Any “justice” happening is helping the place, but not the people originally harmed, so using terms like “restorative justice” is misleading and sugar-coating in my opinion.

Watts
Watts
8 months ago
Reply to  qqq

so using terms like “restorative justice” is misleading

The phrase is a critical fundraising tool for the non-profits profiting from the project. By greasing the skids for financial transfer, it plays an important role.

blumdrew
blumdrew
8 months ago
Reply to  Watts

In general, our obligation is to people – places matter in how they relate to people and their lives. Lets consider the aborted Legacy Hospital expansion that demolished the blocks around Williams/Russel. Restorative justice could look like subdividing that land, building homes for displaced Black Portlanders and giving it to them – focusing on the families who were directly affected by said demolition.

It’s obviously a little more difficult for something like I5, where the chances of full scale removal are slim (unfortunately). But the general idea holds, and if the freeway cap gets built the best use of the very high cost cap from a “justice” stand point would be similar. Giving it to the people or families who were displaced or negatively affected.

From here, I think it’s fair to consider that maybe a $750 million dollar price tag for 4 acres of land is a little steep. And that capping the freeway with just greenspace might provide enough benefits for the surrounding area that the fringe lots and parking lots could be bought and given to families instead. Or when the time comes for Memorial Coliseum to be retired, that land could be redeveloped in the same restorative way.

Watts
Watts
8 months ago
Reply to  blumdrew

My grandparents were forced to moved by highway construction (but not in Albina). I also once had to move because the owner of my building wanted to redeveloping the site. I’d like to get some property for that.

Fred
Fred
8 months ago
Reply to  Watts

But don’t forget that the freeway caps will make it *LOOK* like something is being done to right past wrongs. In Portland, the optics are always the most important thing.

Andrew N
Andrew N
8 months ago

Being a bullsh*t artist is practically requirement #1 for elected officials these days. I do wonder if Janette Sadik-Khan read the book before writing the foreword, though, especially after Sadik-Khan’s brutal tweet about the Rose Qtr freeway expansion a few years ago…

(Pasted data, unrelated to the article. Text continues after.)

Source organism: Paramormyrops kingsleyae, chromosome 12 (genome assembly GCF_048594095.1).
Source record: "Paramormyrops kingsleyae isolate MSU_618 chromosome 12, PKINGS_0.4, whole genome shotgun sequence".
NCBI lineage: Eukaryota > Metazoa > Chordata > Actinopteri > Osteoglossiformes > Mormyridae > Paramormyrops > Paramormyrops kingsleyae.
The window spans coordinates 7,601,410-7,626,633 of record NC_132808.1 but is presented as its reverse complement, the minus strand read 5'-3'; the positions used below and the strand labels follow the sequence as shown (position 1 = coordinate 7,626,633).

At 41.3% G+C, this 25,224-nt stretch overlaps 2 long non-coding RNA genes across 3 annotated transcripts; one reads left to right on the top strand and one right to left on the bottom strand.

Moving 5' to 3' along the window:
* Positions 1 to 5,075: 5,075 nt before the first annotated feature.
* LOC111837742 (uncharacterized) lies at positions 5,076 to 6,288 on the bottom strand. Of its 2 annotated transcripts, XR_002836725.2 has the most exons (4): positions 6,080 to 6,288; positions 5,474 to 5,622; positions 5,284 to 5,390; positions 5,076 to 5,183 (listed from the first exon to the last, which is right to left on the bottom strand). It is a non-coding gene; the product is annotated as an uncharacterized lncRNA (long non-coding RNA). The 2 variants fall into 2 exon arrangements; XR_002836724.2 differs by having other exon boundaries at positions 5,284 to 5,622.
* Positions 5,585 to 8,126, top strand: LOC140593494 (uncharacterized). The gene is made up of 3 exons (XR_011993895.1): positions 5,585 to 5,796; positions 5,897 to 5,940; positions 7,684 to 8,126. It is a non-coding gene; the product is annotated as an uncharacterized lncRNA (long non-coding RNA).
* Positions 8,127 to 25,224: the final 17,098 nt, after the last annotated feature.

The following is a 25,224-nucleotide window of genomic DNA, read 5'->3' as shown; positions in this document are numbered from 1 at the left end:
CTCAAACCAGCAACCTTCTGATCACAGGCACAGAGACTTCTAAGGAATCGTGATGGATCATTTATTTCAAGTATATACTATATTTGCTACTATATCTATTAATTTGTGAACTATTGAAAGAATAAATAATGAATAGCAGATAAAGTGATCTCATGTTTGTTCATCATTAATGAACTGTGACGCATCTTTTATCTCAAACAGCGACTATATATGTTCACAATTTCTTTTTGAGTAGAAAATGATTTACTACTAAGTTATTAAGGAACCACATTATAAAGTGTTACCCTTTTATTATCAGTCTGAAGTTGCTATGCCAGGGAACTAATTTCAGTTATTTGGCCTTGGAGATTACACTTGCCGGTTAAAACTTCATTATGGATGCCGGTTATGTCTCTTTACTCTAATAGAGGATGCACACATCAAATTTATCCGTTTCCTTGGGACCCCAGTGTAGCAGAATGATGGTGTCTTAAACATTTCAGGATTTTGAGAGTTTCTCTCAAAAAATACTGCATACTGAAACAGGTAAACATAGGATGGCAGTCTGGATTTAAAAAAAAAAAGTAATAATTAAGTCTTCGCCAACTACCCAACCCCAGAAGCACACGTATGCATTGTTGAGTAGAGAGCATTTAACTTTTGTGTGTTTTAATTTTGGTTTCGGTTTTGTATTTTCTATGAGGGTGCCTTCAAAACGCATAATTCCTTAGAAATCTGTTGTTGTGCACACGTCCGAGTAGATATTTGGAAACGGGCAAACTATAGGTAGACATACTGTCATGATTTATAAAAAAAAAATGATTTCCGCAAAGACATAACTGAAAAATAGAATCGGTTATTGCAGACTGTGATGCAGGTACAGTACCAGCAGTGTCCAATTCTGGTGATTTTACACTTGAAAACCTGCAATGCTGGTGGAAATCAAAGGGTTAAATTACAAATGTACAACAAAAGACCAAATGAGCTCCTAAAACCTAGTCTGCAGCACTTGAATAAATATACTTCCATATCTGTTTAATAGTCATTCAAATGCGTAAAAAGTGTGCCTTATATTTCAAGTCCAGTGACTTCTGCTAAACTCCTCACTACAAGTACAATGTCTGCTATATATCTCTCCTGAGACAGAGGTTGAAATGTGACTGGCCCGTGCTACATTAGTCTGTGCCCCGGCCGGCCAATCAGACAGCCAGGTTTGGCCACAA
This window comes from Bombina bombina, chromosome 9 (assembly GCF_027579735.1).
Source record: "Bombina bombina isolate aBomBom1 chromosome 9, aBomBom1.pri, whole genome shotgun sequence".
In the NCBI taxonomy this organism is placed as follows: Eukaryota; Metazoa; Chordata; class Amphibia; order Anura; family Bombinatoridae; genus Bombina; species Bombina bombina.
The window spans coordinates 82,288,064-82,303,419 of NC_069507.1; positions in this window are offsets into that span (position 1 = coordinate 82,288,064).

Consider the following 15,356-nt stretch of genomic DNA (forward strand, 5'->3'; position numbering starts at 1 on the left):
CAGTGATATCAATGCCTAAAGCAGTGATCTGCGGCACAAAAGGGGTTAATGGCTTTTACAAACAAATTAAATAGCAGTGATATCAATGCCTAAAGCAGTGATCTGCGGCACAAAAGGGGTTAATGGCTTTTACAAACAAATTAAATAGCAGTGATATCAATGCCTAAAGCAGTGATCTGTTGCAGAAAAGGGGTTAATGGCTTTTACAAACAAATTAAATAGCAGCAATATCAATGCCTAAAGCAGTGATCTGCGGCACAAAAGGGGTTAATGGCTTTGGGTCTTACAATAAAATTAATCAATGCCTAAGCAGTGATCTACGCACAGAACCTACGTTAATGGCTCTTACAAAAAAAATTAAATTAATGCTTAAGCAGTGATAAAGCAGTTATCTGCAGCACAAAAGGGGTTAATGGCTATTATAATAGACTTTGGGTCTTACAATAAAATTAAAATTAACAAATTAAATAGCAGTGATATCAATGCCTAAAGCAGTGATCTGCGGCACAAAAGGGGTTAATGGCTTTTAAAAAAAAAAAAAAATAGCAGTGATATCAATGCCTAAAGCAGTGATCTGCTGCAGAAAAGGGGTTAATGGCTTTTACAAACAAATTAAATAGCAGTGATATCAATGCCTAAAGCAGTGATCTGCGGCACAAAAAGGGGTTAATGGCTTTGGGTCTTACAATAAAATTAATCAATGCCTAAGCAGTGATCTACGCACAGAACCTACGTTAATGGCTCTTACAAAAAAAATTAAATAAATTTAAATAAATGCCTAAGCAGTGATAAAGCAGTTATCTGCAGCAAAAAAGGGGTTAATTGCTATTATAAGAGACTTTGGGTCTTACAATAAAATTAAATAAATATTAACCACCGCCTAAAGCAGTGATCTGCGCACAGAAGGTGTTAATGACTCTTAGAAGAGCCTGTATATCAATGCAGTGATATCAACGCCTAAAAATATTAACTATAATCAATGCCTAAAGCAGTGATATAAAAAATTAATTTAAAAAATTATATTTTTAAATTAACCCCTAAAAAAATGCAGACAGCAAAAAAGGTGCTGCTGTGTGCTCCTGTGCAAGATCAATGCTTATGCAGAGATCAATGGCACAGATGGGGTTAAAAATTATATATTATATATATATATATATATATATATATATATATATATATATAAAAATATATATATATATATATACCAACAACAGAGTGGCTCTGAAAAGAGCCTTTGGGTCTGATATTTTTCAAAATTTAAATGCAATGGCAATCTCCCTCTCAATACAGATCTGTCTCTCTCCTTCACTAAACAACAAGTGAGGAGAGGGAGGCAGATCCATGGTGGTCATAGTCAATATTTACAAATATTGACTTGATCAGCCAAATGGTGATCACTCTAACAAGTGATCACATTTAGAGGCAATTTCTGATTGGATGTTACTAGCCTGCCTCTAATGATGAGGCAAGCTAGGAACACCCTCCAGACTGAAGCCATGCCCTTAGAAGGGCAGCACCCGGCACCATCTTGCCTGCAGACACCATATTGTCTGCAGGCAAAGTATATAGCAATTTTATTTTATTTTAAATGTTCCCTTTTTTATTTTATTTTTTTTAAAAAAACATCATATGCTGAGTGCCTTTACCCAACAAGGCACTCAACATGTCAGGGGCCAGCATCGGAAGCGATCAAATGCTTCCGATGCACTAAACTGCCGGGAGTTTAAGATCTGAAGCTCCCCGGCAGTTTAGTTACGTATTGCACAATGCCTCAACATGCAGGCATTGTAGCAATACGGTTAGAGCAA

Fred
Fred
8 months ago
Reply to  Andrew N

Which tweet? Can you share it, please?

maxD
maxD
8 months ago

This is great review/critique. It sounds like President Petersen is decrying the ills of freeways while simultaneously using her considerable power to greenlight further expansion and continued destruction from them. I guess politics is the right place for type of person, but I find that pretty gross.

Myth Dispulsion
Myth Dispulsion
8 months ago

a narrative that views all actions through a racial lens”

Indeed, could have been climate instead, something that devotees have said.

It’s the choice of one kind of current activism in place of transportation versus the other current and related one, Equity, or the much-older Climate activism, and will have fans, particularly those most devoted to race obsession and reverse racism. It includes activists in government who routinely substitute politics for governing.

Randi J
Randi J
8 months ago

Jonathan,
Are you her new campaign manager? Two articles in a week? She was fired as director of the Washington State Department of Transportation due to a “laundry list of concerns, including cost overruns, management failures and project delays” and hasn’t done any better at Metro.

PacificSource
PacificSource
8 months ago
Reply to  Randi J

I am sure your fine eye for comprehensive reading caught that in two separate spots, it names the author who penned this book review and neither time was it Jonathan 😉

Myth Dispulsion
Myth Dispulsion
8 months ago
Reply to  PacificSource

Mr. Maus is included at the bottom of article because he’s the Big Cheese.

Jim Gould
Jim Gould
8 months ago

I made this comment on one of Lisa’s earlier articles but why do people like Lynn Peterson only talk about Albina?….the razing of the Jewish neighborhood in Portland seems to have been forgotten…the “renewal” of the Black community of Portland (Albina) although equally problematic was not the only community destroyed (by urban “renewal”).